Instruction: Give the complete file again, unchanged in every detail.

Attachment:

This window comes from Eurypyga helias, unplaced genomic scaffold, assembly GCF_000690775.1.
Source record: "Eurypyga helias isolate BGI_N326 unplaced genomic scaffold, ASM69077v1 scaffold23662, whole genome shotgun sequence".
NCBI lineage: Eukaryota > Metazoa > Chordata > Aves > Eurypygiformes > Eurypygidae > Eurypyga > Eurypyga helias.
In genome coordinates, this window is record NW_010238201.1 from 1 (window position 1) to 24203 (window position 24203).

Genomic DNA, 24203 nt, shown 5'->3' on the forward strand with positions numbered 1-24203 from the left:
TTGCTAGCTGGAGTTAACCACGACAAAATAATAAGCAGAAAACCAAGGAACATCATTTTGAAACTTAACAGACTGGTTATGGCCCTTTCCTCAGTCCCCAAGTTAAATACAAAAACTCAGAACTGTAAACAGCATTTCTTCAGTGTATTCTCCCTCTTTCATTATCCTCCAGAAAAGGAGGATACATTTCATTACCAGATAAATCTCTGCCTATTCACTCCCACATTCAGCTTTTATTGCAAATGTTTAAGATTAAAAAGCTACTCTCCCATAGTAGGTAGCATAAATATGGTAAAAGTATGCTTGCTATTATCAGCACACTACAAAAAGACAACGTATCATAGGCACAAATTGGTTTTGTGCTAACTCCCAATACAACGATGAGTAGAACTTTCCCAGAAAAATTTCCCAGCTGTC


This window comes from Eurypyga helias, unplaced genomic scaffold, assembly GCF_000690775.1.
Source record: "Eurypyga helias isolate BGI_N326 unplaced genomic scaffold, ASM69077v1 scaffold23662, whole genome shotgun sequence".
NCBI lineage: Eukaryota > Metazoa > Chordata > Aves > Eurypygiformes > Eurypygidae > Eurypyga > Eurypyga helias.
In genome coordinates, this window is record NW_010238201.1 from 1 (window position 1) to 24203 (window position 24203).

Genomic DNA, 24203 nt, shown 5'->3' on the forward strand with positions numbered 1-24203 from the left:
TTGCTAGCTGGAGTTAACCACGACAAAATAATAAGCAGAAAACCAAGGAACATCATTTTGAAACTTAACAGACTGGTTATGGCCCTTTCCTCAGTCCCCAAGTTAAATACAAAAACTCAGAACTGTAAACAGCATTTCTTCAGTGTATTCTCCCTCTTTCATTATCCTCCAGAAAAGGAGGATACATTTCATTACCAGATAAATCTCTGCCTATTCACTCCCACATTCAGCTTTTATTGCAAATGTTTAAGATTAAAAAGCTACTCTCCCATAGTAGGTAGCATAAATATGGTAAAAGTATGCTTGCTATTATCAGCACACTACAAAAAGACAACGTATCATAGGCACAAATTGGTTTTGTGCTAACTCCCAATACAACGATGAGTAGAACTTTCCCAGAAAAATTTCCCAGCTGTC